16. I had a Bosch AE 125 electric tankless water heater installed October 2008, it is now June 12, 2009 and I have not had hot water for 48 hours now and can’t see having any until the 15th. On a mild June day in New England the unit began pouring water out, I shut off the breakers and called the plumber who installed the unit. Luckily he was able to come out a short time later because he arrived as the Bosch representative I had on the phone needed information, how many amps on the breakers, the gauge of the wire all the “important” leak causing information. The plumber said the leak was from a vertical crack in the heating exchange which has a 10 year warranty (not to mention this is all occurring under one year of the purchase). Unfortunately it was after 5pm so there was no tech support at Bosch so I was given a customer number and told to call back the following day. I did so while at work (lucky to have a job in this economy) but I was told to have the plumber come out and remove the top part of the heat exchange to check for “scaling” caused by hard water. I do not have a plumber in my family, nor do I have one “on call” so this would take another day or more so when I got home from work I called tech support again to get assistance so I can remove the part. This technician wanted to know why I was doing this so I explained the situation, he told me to e-mail him pictures of the crack that scaling should not have occurred in this time frame and with New England water not being very hard, and he would have the tech supervisor take a look and possibly get a replacement sent overnight the following day. No such luck, I come home to a voice mail telling me they need to have that part taken out and pictures of that sent. Even if I did have immediate access to a plumber everyone knows how expensive they are. I paid what to me as a single parent, a small fortune to have this installed less than 8 months ago. I had to pay for the initial emergency call to find out what was leaking. I am going to have to pay to have them come out and install a replacement unit (if the warranty is honored) or have them install a tank that I might have to go purchase this weekend. My intentions when I had this installed was to save energy and money by using less fuel on water sitting in a tank not being used. Warning to anyone contemplating a Bosch purchase the name may sound familiar but Google the item first and see what other consumers have experienced first before digging yourself into this hole I am finding myself in. I am doing that now and cannot believe how many people have experienced the same issues, shoddy product no wonder they put you through hoops before they even consider honoring a warranty. BUYER BEWARE!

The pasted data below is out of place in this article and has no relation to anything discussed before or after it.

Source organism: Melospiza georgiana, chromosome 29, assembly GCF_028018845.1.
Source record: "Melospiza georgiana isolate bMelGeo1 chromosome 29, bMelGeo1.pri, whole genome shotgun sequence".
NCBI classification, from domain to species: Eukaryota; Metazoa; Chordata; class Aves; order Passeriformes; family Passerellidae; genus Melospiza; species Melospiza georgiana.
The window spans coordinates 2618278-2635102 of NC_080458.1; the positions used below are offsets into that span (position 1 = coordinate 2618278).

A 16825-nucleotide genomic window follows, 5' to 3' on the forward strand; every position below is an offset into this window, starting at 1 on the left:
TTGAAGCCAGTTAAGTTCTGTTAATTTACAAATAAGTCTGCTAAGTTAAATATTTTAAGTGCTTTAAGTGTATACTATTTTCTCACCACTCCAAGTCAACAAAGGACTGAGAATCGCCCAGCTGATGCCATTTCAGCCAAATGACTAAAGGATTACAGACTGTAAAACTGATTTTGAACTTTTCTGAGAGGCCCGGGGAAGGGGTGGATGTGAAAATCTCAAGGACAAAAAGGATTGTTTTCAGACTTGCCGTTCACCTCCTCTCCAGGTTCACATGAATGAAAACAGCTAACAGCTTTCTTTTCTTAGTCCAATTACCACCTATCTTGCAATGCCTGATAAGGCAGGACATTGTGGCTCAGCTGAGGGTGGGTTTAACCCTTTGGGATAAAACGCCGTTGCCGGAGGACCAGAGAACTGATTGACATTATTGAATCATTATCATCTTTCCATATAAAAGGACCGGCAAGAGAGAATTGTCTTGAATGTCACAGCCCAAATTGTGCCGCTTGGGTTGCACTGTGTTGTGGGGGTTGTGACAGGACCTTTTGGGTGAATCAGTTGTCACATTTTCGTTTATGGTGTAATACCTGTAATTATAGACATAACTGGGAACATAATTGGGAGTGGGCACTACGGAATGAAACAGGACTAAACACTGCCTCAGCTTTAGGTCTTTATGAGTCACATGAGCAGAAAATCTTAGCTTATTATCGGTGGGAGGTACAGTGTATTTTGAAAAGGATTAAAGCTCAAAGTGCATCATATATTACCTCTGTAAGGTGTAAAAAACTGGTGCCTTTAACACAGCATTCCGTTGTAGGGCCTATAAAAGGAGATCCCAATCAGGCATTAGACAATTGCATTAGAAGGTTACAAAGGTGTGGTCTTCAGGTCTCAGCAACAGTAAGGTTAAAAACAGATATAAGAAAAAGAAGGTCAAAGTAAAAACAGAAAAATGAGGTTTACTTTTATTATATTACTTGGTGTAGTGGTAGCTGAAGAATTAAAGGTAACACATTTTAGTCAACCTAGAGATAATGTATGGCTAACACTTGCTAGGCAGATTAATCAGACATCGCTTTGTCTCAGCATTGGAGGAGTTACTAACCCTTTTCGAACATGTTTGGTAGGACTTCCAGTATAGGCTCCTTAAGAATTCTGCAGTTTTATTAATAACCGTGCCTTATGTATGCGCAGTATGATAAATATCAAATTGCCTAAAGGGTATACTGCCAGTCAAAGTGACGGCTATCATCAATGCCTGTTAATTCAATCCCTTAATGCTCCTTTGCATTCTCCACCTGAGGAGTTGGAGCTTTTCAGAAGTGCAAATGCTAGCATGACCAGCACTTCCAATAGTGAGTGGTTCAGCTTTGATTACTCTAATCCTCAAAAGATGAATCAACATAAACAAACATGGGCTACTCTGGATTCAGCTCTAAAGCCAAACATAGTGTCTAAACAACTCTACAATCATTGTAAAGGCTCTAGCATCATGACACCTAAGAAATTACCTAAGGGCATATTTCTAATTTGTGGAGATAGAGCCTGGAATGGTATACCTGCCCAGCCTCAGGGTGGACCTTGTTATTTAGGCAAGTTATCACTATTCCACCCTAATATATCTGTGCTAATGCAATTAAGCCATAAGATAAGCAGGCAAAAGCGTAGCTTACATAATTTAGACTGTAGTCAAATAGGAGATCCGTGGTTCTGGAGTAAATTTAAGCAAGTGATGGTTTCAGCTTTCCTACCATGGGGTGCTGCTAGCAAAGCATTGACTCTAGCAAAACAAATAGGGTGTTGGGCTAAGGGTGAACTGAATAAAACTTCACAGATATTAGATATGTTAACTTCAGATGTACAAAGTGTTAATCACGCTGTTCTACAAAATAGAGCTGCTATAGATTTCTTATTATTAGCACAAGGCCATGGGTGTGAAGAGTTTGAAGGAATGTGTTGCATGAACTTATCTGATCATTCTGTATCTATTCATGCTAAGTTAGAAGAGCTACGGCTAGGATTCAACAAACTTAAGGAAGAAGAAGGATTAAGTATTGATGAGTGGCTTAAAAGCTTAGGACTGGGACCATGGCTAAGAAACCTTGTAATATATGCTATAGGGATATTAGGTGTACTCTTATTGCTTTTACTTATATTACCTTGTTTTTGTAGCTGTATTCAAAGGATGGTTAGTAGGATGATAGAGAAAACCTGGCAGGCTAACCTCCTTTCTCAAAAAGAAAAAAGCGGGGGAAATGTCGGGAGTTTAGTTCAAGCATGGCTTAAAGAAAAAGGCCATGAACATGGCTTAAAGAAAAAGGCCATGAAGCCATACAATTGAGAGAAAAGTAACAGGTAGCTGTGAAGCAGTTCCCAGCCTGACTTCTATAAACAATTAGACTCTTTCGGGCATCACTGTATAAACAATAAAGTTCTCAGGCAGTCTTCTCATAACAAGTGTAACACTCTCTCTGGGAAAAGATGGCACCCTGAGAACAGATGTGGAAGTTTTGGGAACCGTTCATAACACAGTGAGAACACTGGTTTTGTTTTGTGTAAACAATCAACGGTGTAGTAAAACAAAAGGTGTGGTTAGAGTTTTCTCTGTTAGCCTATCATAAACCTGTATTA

17. My Takagi has not worked correctly since new. I am the second owner; the first had the plumber to the house numerous times. Problem not solved. The water in the shower will go ice cold almost instantly. Stays cold for 30 seconds to 3 minutes and will do this 3-4 times during the shower. It is not pleasant. Yet Takagi has stated that this shouldn’t happen, the plumber stated it was connected properly….so I guess there’s nothing wrong with it. When it’s hot, it’s hot. The ice water is what I have a problem with.

  18. I read about all these problems with tankless water heaters and the companies, etc.

    Most of these companies were sold, the new owners in turn though they could handle the business, they made changes on the warranty, staff etc. and on the units themselves. They quickly learned that it takes knowledge of your product, not just money and advertisement. This was the case with SETS bought and closed 18 months later, supposedly HUBBEL has taken over , but they are worst than the last owner of SETS, JMorabito.

    Another company that comes is American Heat, going down same road, no knowledge of tankless water heaters, many of these companies are having the units manufactured under private label, they request design chnages without really knowing the effect of the changes and once done, the problems start.

    When considering buying a tankless call the company ask a lot of questions and make sure they know what they are talking about, so you do not end up dissapointed.